Even today, the song is still brought up in debates around Caribbean integration because the challenges of regional unity are not new. Consider the relevance of these lyrics […]: ‘Look a man who don’t know his history/can’t form no unity. How can a man who don’t know his roots/form his own ideology?’
The late Trinidadian journalist Terry Joseph noted back in 2001 that Stalin was always “a very different kind of calypsonian,” with his many victories always coming “in spectacular fashion” against a field of veritable calypso heavyweights. He mastered everything from party songs to social commentary, love songs to political picong:
Stalin abrogated unto himself the burden of representing the views of the oppressed. His social and political commentaries never settle for banal reportage, but provide insights as to how repair can be effected, or at least suggest ways to help arrest slippage.
His disarming smile and gentle manner mask a razor-sharp wit, one that has conspired with a bag of memorable and highly interactive songs, to help him win fans the world over.
Indeed, Stalin travelled widely, performing in Europe, North America and throughout the Caribbean — and despite his busy schedule, was a dedicated family man to his wife Patsy and their three children. Upon hearing the news of his death, netizens began sharing their condolences on various social media channels, expressing gratitude for “the music and the memories.”
Facebook user and former journalist Neil Giuseppi noted that “a legend has left us,” while deejay Jus Jase bade farewell to “a true icon in Calypso.”
Fellow calypsonian Austin Lyons, better known as Superblue, posted:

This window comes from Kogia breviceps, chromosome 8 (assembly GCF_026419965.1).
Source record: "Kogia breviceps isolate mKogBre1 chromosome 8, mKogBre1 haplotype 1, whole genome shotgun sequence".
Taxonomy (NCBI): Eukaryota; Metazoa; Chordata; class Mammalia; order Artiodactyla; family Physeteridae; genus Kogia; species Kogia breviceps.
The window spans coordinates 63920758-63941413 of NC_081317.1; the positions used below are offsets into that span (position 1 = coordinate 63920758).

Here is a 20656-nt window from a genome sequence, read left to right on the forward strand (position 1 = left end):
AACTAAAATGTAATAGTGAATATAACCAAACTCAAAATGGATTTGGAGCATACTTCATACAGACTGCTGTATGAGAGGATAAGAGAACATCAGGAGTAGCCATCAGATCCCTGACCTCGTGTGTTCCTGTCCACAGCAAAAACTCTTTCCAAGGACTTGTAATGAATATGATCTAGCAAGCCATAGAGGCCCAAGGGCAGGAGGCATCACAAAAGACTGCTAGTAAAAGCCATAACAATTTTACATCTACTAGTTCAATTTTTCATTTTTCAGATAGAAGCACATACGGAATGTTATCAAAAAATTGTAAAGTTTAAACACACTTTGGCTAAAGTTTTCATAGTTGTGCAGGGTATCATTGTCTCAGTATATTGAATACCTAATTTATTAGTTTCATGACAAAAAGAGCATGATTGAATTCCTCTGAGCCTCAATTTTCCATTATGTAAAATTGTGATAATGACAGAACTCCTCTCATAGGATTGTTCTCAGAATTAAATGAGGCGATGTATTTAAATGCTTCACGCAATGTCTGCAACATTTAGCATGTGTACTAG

This man was a king he sing and performed and always did his best.
Superblue’s daughter, soca star Fay-Ann Lyons, added:
Walk in glory. Fly high. […] Another icon has left us with his amazing music and memories. #BlackStalin
There were also many tributes on Twitter:
“Black Stalin has performed in front of global audiences and left an indelible mark in the hearts and minds of millions who witnessed his energetic performances.”
Trinbago Unified Calypsonians Organisation on the death of veteran calypsonian the Black Stalin pic.twitter.com/oOah9HE5hz
— Anselm Gibbs (@AnselmGibbs) December 28, 2022
Rest in peace to #BlackStalin, a Trinidadian calypso legend that sang this classic tune beloved by all West Indians https://t.co/eqfdsVnbIo
— Natasha Lightfoot 🇦🇬 (@njlightfoot) December 28, 2022
Soca star Bunji Garlin also tweeted:
Rest in Peace Icon. Dr Leroy Calliste The Black Stalin. Condolences to his family and loved ones. May your art continue one to exist for generations to come and your desire to uplift. pic.twitter.com/SW8ZJ3M5kd
— Bunji Garlin (@BUNJIGARLIN) December 28, 2022
Stalin’s music was timeless and effortlessly appealing to younger generations, as was the case this past November 21, when his classic tune “We Can Make It” was sung during the opening ceremony of the 11th Commonwealth Youth Parliament at the Red House in Port of Spain, the seat of Trinidad and Tobago’s parliament.
For the singer’s 80th birthday in 2021, Stalin became the first recipient of the Legacy Award from the south-based Presentation College, one of Trinidad’s most prestigious secondary schools. At the ceremony, fellow calypso practitioners spoke of how much they valued both his mentorship and friendship, while Minister of Culture Randall Mitchell acknowledged Stalin’s contribution to the cultural landscape of the country.
Stalin was valued as much for the quality of person he was as for the music he sang, a rare combination that makes him truly deserving of the title “icon.”